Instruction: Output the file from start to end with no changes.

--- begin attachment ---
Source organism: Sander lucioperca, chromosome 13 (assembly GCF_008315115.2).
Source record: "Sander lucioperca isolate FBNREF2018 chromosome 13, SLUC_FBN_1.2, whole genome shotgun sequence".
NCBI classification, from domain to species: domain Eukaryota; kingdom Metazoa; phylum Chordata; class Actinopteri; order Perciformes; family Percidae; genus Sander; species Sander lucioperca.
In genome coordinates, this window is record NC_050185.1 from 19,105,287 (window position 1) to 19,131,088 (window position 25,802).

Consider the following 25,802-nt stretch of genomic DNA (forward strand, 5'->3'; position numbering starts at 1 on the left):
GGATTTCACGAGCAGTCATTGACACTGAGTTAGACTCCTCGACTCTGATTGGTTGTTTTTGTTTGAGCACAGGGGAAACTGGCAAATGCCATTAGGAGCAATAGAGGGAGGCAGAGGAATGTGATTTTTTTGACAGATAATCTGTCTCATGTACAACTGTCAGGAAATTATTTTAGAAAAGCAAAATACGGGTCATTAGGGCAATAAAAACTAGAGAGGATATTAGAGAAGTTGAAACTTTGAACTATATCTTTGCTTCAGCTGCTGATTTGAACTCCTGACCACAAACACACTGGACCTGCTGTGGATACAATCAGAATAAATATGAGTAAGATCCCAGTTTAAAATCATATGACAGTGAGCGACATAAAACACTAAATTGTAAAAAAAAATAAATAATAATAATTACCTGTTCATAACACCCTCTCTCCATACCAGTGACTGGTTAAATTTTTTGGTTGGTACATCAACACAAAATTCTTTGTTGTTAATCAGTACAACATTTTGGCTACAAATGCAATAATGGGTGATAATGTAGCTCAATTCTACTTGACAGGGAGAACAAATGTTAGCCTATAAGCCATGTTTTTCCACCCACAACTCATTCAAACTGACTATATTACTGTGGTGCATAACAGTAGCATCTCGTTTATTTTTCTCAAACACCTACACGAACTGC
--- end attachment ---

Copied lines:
Source organism: Sander lucioperca, chromosome 13 (assembly GCF_008315115.2).
Source record: "Sander lucioperca isolate FBNREF2018 chromosome 13, SLUC_FBN_1.2, whole genome shotgun sequence".
NCBI classification, from domain to species: domain Eukaryota; kingdom Metazoa; phylum Chordata; class Actinopteri; order Perciformes; family Percidae; genus Sander; species Sander lucioperca.
In genome coordinates, this window is record NC_050185.1 from 19,105,287 (window position 1) to 19,131,088 (window position 25,802).

Consider the following 25,802-nt stretch of genomic DNA (forward strand, 5'->3'; position numbering starts at 1 on the left):
GGATTTCACGAGCAGTCATTGACACTGAGTTAGACTCCTCGACTCTGATTGGTTGTTTTTGTTTGAGCACAGGGGAAACTGGCAAATGCCATTAGGAGCAATAGAGGGAGGCAGAGGAATGTGATTTTTTTGACAGATAATCTGTCTCATGTACAACTGTCAGGAAATTATTTTAGAAAAGCAAAATACGGGTCATTAGGGCAATAAAAACTAGAGAGGATATTAGAGAAGTTGAAACTTTGAACTATATCTTTGCTTCAGCTGCTGATTTGAACTCCTGACCACAAACACACTGGACCTGCTGTGGATACAATCAGAATAAATATGAGTAAGATCCCAGTTTAAAATCATATGACAGTGAGCGACATAAAACACTAAATTGTAAAAAAAAATAAATAATAATAATTACCTGTTCATAACACCCTCTCTCCATACCAGTGACTGGTTAAATTTTTTGGTTGGTACATCAACACAAAATTCTTTGTTGTTAATCAGTACAACATTTTGGCTACAAATGCAATAATGGGTGATAATGTAGCTCAATTCTACTTGACAGGGAGAACAAATGTTAGCCTATAAGCCATGTTTTTCCACCCACAACTCATTCAAACTGACTATATTACTGTGGTGCATAACAGTAGCATCTCGTTTATTTTTCTCAAACACCTACACGAACTGC